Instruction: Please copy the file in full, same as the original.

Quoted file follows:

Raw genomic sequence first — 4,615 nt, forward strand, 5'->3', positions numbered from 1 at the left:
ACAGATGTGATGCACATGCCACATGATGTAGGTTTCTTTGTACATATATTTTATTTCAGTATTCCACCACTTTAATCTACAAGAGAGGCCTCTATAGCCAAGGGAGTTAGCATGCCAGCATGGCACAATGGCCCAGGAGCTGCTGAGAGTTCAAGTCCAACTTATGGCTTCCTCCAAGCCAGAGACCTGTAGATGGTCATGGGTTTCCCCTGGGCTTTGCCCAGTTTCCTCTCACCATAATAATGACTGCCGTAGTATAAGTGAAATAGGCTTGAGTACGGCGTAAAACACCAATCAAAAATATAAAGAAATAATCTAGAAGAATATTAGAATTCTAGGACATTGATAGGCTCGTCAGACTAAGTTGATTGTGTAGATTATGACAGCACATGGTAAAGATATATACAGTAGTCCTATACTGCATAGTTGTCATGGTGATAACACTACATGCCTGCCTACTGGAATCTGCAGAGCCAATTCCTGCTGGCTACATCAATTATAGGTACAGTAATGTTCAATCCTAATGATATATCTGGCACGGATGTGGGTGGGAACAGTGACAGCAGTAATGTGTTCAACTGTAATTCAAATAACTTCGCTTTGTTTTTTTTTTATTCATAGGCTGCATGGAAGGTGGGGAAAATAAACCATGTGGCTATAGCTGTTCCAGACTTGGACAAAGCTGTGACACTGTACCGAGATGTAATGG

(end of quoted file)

Raw genomic sequence first — 4,615 nt, forward strand, 5'->3', positions numbered from 1 at the left:
ACAGATGTGATGCACATGCCACATGATGTAGGTTTCTTTGTACATATATTTTATTTCAGTATTCCACCACTTTAATCTACAAGAGAGGCCTCTATAGCCAAGGGAGTTAGCATGCCAGCATGGCACAATGGCCCAGGAGCTGCTGAGAGTTCAAGTCCAACTTATGGCTTCCTCCAAGCCAGAGACCTGTAGATGGTCATGGGTTTCCCCTGGGCTTTGCCCAGTTTCCTCTCACCATAATAATGACTGCCGTAGTATAAGTGAAATAGGCTTGAGTACGGCGTAAAACACCAATCAAAAATATAAAGAAATAATCTAGAAGAATATTAGAATTCTAGGACATTGATAGGCTCGTCAGACTAAGTTGATTGTGTAGATTATGACAGCACATGGTAAAGATATATACAGTAGTCCTATACTGCATAGTTGTCATGGTGATAACACTACATGCCTGCCTACTGGAATCTGCAGAGCCAATTCCTGCTGGCTACATCAATTATAGGTACAGTAATGTTCAATCCTAATGATATATCTGGCACGGATGTGGGTGGGAACAGTGACAGCAGTAATGTGTTCAACTGTAATTCAAATAACTTCGCTTTGTTTTTTTTTTATTCATAGGCTGCATGGAAGGTGGGGAAAATAAACCATGTGGCTATAGCTGTTCCAGACTTGGACAAAGCTGTGACACTGTACCGAGATGTAATGG